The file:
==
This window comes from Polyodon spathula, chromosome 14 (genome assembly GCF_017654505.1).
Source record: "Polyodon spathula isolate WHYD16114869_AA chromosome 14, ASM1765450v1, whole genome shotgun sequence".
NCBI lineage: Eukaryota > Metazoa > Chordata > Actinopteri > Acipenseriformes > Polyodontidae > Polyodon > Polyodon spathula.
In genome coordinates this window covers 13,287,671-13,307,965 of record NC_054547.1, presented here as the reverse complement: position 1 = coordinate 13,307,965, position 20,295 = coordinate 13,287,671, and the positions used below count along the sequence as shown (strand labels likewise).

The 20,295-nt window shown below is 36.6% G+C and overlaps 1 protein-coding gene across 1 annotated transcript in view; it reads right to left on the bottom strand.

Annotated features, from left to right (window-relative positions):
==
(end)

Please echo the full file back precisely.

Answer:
This window comes from Polyodon spathula, chromosome 14 (genome assembly GCF_017654505.1).
Source record: "Polyodon spathula isolate WHYD16114869_AA chromosome 14, ASM1765450v1, whole genome shotgun sequence".
NCBI lineage: Eukaryota > Metazoa > Chordata > Actinopteri > Acipenseriformes > Polyodontidae > Polyodon > Polyodon spathula.
In genome coordinates this window covers 13,287,671-13,307,965 of record NC_054547.1, presented here as the reverse complement: position 1 = coordinate 13,307,965, position 20,295 = coordinate 13,287,671, and the positions used below count along the sequence as shown (strand labels likewise).

The 20,295-nt window shown below is 36.6% G+C and overlaps 1 protein-coding gene across 1 annotated transcript in view; it reads right to left on the bottom strand.

Annotated features, from left to right (window-relative positions):